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Rehumanizing the City

SOCAP November 14, 2016

By Arjanna van der Plas

“I feel afraid”, a sixty-something man with red backpack confides. “I’m worried about the elections, and the growing social inequality in San Francisco.” He adds a purple ball to the display of the Metro Moods on Market installation to express his fear. A woman in a Dreamforce T-shirt, who holds a yellow ‘happy’ ball in her hand, tries to comfort him. “You know, the news always has a negative bias. But there is so much great stuff happening too! Just look at all these people that are making Market Street a nicer place with their installations. And look at this installation: most people added ‘happy’ and ‘peace’ balls!” The man nods, and continues his way, seeming a bit more cheerful.
When you are in a public space, how often do you really see others? Do you engage with them, talk with them about how they experience the city? Most of the time, we are preoccupied by our phones, our thoughts, or our next meeting. Deborah Cullinan, the vibrant director of the Yerba Buena Center for the Arts (YBCA), wants to change that. She is on an exciting mission to turn the streets of San Francisco into dynamic meeting places where people cocreate a positive future for their city. The Market Street Prototyping Festival, of which the Metro Moods on Market installation was part, is a powerful example of her approach.

Reviving Market Street

deborah“For too long, city planning has been top down and focused on infrastructure. We almost forget that we created cities for people to live in; we didn’t create cities for cars”, says Cullinan. About 50% of the public space an American city is dedicated to streets, parking lots, service stations and other things that facilitate cars. Could art play a role in rehumanizing the city? “It can, and it should.” Cullinan states. “The Market Street Prototyping Festival that we organize with the San Francisco Planning Department  is a great example of how collaboration and rapid, citizen-driven experimentation can help solve our biggest challenges. The Prototyping Festival was born out of our shared desire to make Market Street a more inspired, connected destination. We wanted to bring together different people and communities. Initiatives like the Prototyping Festival allow all those who are passionate about our city to engage in the civic process and to provide hands-on contributions to solving our community’s biggest challenges.”

Inspiring citizens to envision their future

Currently, public meetings are the default approach when the city wants to collect data. These meetings are open to all, but often only a few people feel inspired to come. Cullinan believes that a major shift can happen when we let artists do the work. “We can’t make things happen behind closed doors, with only a few people thinking about the problems that affect so many. We need to meet the citizens of San Francisco where they are. And, we need to ensure that people everywhere are living lives infused with inspiration. Without inspiration, how will any of us be able to see a different future for ourselves and our city? Artists can remind us of our ability as human beings to imagine new possibilities and to collaborate around those possibilities in order to build our future together.”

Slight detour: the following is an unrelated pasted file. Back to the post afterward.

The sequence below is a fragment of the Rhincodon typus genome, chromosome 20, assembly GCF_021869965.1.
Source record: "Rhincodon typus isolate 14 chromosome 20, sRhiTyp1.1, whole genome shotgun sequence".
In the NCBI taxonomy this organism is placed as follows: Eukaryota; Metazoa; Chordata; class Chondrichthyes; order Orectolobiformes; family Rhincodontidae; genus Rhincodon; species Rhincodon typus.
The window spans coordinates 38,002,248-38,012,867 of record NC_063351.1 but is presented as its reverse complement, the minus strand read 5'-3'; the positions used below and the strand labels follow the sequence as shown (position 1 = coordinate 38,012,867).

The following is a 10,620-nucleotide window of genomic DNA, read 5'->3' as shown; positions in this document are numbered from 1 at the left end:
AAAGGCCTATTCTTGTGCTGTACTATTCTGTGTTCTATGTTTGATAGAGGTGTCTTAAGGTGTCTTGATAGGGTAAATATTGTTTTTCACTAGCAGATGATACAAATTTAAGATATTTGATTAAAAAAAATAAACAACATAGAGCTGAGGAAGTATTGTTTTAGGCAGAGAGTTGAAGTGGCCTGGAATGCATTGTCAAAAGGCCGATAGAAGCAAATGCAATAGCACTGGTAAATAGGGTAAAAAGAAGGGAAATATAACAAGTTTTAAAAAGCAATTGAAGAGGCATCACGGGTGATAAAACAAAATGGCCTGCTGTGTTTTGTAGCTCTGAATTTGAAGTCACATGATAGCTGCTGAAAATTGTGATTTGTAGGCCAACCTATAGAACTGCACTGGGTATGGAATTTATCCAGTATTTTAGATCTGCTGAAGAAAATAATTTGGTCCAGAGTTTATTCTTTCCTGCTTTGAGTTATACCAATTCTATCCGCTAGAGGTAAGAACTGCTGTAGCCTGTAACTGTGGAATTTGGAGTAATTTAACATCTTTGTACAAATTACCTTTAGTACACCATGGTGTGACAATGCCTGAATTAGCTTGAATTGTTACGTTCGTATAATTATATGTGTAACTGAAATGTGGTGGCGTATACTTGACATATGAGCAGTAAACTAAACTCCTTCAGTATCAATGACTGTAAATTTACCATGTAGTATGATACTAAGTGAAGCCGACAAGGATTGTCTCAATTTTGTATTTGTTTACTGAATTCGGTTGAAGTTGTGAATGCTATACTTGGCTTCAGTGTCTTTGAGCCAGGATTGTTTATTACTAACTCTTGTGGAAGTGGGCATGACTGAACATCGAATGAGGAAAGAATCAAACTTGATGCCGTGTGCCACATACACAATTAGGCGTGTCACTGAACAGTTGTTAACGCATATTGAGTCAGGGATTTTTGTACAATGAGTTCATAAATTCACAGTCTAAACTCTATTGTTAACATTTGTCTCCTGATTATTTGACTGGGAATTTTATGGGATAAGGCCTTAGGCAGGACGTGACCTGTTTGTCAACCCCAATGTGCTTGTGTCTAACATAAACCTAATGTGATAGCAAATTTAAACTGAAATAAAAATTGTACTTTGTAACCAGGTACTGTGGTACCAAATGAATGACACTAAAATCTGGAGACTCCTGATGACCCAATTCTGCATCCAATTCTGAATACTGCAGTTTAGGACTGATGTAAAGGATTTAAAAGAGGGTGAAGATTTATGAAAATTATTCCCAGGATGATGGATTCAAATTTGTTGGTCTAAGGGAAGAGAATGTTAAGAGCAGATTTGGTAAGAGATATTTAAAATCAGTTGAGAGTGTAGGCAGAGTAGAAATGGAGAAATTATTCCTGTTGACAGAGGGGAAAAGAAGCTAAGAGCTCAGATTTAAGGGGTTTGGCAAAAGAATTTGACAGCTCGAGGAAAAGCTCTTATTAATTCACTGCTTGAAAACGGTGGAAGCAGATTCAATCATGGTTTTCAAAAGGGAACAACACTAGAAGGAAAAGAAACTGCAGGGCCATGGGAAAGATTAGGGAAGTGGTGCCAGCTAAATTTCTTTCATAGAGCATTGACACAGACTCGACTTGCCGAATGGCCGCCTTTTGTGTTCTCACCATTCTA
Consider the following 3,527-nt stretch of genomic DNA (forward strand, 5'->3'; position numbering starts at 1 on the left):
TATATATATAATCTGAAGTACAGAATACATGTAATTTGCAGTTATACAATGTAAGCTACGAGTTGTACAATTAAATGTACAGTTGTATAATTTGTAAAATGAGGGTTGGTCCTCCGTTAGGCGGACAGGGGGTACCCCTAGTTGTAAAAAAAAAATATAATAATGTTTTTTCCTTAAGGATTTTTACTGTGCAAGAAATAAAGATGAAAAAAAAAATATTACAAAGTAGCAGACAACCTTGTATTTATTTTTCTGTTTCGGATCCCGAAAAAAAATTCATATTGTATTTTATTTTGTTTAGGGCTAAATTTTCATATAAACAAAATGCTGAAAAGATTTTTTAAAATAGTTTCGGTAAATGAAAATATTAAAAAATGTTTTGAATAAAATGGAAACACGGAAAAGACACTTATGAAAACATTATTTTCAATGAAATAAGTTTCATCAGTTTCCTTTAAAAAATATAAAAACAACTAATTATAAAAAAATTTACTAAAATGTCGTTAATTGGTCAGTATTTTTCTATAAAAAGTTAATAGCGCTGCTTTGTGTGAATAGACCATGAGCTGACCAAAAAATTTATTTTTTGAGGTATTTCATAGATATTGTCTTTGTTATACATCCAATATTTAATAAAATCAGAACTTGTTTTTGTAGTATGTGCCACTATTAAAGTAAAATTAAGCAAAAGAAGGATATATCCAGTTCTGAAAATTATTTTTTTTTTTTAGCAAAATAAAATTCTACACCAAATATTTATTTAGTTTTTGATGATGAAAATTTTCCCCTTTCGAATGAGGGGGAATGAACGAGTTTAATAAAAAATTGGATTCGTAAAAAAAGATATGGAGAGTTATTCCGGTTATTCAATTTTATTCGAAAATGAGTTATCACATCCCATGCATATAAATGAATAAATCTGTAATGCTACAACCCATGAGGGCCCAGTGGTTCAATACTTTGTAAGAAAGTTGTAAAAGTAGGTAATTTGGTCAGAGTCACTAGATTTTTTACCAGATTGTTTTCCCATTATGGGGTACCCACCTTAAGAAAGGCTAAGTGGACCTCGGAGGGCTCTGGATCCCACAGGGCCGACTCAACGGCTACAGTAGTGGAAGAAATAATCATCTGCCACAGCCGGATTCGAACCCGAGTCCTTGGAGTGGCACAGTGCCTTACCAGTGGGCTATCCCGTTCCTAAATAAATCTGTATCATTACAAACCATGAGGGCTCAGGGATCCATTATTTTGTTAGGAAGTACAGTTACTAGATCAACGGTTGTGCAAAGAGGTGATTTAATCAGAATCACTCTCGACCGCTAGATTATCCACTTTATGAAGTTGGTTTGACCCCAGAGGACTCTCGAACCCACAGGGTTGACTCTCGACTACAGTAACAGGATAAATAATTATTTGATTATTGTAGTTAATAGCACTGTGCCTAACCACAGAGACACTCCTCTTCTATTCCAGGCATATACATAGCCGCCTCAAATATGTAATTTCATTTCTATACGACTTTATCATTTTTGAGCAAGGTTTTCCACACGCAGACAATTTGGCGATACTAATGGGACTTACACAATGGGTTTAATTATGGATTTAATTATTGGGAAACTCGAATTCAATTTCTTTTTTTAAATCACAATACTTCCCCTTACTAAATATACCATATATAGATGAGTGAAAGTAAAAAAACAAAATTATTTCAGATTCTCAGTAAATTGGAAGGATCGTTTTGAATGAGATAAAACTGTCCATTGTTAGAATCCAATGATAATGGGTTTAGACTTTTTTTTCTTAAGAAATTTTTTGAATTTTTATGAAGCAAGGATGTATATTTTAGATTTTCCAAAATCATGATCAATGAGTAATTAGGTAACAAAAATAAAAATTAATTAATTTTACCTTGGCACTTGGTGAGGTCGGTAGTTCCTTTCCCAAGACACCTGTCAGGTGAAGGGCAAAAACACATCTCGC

The Market Street Prototyping Festival is part of a larger San Francisco effort to enhance and improve Market Street by involving the community to help create meaningful public spaces. More than thirty interactive installations comprised the 2016 festival from Steuart to Seventh Street, ranging from a peaceful pop-up forest, an installation inviting pedestrians to vote with their feet on hot topics, to a dance studio. Based on the experiences during the three day festival in October, the installations will be improved, and some of them will be installed throughout San Francisco. Cullinan: “I am proud of our ongoing collaboration with the City. Together, we have changed the culture of planning in San Francisco and we have inspired prototyping festivals across the country and the world. People are actively participating in determining how our cities are changing through festivals in Australia, Columbia, Colorado, Minnesota, New Mexico and beyond.

Learn More: Watch Deborah Cullinan at SOCAP16

Deborah Cullinan spoke on the powerful role the arts plays in shaping culture and driving social impact alongside Marc Bamuthi Joseph, spoken word artist and Chief of Program and Pedagogy at the Yerba Buena Center for the Arts, and Rha Goddess, cultural innovator, artist, and Founder of Move the Crowd as part of the Shifting Culture Toward Equity panel during the closing plenary at SOCAP16.

SOCAP16 - Shifting Culture Towards Equity

About the author
arjanna-at-lowlandsArjanna van der Plas is a social impact focused author, yoga teacher and workshop facilitator. She currently spends most of her time in San Francisco’s Tenderloin neighborhood, teaching yoga and meditation at the Healing Well, and writing a book and blog series called Stories Behind The Fog together with the Free Range Puppies. With Stories Behind The Fog she wants to challenge the single-minded view of homelessness by rendering its entire spectrum, one story at a time.
Before Arjanna moved to San Francisco, she was communications manager for the Amsterdam based sustainability startup Circle Economy. Prior to that, she was a lecturer at the TU Delft, innovator at TNO (the largest independent research organization in the Netherlands) and freelance science journalist. Arjanna holds two MSc. degrees from the TU Delft, one in Industrial Design Engineering and one in Science Communications. Follow her on Medium, Linkedin, and Twitter.

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